Yeah, yeah, it’s upsetting that the SWAT team overlooked the fact that they didn’t have a no-knock warrant and burst into the Calvo home guns ablazin’. And I’m sure Dark Garden, a member of the brotherhood himself, will defend the action of shooting the two Labrador Retriever pets as standard procedure when executing said warrant, had that warrant actually existed.
But how do they justify the fact that one of the dogs was running away?
You can read about the nuances of the case in The Washington Post – why, for instance, a judge probably wouldn’t have issued a no-knock warrant and why a package full of marijuana could have been shipped to Calvo’s address (to his wife, specifically) without his knowledge:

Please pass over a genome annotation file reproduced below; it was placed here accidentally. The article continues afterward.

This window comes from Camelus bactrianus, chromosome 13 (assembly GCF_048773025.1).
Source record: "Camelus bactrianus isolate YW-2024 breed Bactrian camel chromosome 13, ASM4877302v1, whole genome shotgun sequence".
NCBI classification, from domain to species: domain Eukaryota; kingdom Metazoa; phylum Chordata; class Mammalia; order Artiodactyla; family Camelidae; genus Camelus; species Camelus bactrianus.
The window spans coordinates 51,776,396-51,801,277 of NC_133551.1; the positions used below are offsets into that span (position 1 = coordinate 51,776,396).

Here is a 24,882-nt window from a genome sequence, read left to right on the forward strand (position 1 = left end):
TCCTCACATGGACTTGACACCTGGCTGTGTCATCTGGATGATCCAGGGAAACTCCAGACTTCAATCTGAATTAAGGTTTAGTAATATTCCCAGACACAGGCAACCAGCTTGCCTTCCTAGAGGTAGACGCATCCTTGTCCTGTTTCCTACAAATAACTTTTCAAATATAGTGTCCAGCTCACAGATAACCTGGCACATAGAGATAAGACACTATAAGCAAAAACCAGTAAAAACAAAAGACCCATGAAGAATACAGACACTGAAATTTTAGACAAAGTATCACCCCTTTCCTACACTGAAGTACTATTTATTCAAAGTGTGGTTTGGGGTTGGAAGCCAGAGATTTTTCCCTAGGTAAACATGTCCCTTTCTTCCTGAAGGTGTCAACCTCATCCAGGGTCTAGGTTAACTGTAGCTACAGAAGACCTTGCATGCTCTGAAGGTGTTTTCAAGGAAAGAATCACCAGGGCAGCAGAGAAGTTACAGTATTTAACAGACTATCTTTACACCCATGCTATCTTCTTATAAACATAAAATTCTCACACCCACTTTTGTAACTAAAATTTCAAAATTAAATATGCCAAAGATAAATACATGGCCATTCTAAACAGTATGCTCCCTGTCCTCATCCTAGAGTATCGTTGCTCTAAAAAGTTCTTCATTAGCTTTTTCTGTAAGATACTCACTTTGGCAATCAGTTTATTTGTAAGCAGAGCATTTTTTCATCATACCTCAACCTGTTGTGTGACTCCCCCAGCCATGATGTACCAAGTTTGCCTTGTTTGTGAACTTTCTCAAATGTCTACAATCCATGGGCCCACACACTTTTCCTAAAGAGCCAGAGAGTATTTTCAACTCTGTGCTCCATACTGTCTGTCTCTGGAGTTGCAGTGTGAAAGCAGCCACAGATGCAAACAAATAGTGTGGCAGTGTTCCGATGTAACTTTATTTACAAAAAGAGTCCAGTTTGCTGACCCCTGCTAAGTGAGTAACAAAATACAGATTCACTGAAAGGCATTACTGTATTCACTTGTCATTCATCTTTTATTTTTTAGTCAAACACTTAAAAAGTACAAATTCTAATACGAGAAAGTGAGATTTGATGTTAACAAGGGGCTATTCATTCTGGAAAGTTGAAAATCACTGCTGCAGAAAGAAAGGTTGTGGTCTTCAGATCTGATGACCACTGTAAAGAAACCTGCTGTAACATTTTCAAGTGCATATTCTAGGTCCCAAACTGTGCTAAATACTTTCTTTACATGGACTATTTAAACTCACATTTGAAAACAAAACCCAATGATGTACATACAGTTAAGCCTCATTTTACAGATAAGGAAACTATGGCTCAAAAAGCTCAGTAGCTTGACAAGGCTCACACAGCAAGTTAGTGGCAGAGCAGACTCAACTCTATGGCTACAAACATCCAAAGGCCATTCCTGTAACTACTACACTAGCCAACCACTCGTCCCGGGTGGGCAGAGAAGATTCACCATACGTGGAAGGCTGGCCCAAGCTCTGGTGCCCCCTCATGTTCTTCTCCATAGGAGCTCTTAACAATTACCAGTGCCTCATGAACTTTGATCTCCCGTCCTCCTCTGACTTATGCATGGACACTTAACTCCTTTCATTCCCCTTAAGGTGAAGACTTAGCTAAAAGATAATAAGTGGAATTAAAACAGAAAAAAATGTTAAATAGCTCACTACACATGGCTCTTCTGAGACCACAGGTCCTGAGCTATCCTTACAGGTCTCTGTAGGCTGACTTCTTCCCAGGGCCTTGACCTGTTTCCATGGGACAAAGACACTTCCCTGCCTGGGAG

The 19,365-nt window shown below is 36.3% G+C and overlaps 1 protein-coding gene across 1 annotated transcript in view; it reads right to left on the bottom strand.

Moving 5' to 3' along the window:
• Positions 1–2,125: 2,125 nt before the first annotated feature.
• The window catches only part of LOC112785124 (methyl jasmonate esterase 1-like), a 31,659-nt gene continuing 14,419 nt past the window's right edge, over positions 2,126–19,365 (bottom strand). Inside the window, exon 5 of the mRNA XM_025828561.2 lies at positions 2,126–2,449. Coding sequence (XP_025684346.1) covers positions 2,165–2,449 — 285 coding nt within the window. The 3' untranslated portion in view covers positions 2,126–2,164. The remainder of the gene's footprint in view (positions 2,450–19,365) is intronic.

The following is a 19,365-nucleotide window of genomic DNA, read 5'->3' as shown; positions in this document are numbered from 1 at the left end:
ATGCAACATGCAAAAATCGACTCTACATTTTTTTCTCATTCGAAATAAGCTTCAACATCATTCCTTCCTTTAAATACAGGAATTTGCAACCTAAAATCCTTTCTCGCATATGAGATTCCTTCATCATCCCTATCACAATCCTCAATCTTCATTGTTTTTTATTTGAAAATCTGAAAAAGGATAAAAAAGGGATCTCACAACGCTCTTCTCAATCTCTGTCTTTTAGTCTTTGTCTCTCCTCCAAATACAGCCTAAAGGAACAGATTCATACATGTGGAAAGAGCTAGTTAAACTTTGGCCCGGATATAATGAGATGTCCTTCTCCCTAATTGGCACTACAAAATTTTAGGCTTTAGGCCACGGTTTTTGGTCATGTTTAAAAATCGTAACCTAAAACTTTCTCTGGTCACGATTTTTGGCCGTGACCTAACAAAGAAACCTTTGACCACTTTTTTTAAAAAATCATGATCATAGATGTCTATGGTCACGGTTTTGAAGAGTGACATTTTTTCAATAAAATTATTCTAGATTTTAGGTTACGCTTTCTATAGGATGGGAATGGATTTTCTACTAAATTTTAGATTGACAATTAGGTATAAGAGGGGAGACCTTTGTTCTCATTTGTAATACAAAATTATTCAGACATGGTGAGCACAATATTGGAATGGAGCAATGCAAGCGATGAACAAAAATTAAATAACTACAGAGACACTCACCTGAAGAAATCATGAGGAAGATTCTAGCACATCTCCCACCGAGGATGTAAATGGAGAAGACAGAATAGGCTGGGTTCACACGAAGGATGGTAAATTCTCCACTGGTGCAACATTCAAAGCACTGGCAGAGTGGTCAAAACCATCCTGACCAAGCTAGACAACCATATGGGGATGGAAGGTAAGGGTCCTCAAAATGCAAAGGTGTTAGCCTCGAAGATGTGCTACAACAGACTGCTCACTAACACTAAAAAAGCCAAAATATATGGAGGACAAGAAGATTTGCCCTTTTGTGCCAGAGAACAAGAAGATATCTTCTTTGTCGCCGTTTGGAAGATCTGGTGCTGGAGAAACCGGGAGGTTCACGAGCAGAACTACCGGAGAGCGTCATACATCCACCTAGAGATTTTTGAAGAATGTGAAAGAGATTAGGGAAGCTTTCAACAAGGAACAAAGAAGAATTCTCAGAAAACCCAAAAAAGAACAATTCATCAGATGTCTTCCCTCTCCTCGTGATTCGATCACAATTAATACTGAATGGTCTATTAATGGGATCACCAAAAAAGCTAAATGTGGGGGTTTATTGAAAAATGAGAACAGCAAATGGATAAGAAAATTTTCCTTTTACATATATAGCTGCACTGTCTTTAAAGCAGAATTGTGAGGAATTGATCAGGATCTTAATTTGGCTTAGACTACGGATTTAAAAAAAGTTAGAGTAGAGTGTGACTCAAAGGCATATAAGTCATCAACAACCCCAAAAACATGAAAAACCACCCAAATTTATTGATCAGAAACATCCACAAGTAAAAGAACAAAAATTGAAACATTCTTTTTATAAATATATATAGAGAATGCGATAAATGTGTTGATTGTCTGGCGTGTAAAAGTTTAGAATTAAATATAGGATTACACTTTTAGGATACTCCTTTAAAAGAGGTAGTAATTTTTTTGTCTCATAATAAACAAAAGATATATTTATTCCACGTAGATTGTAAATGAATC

Special Agent Edward Marcinko, a spokesman for the Drug Enforcement Administration in Maryland, said it is not unheard of for traffickers to ship a package to a stranger's home.
In February, for instance, Dunn Loring resident Sid Phillips said his 76-year-old neighbor opened a UPS package left on his porch and discovered marijuana packed in vacuum-sealed pouches inside.
Phillips said the neighbor called him for advice, and the two of them reported the discovery to police. Officers swarmed the house and collected the drugs without incident. The package, Phillips said, had been sent from Arizona, just like the box delivered this week to Calvo in Maryland.
I do find it rather amusing that Calvo said when he returned home he noticed the black vehicles all over the street. So much for stealth.
I wonder, though. Had those dogs been, say, Chihuahuas or Toy Poodles, would they have been “presumed” dangerous? Who decides the criteria of what to shoot at? An old deaf dog sleeping in its bed? A litter of puppies?
‘Pode, I have a feeling, would be toast.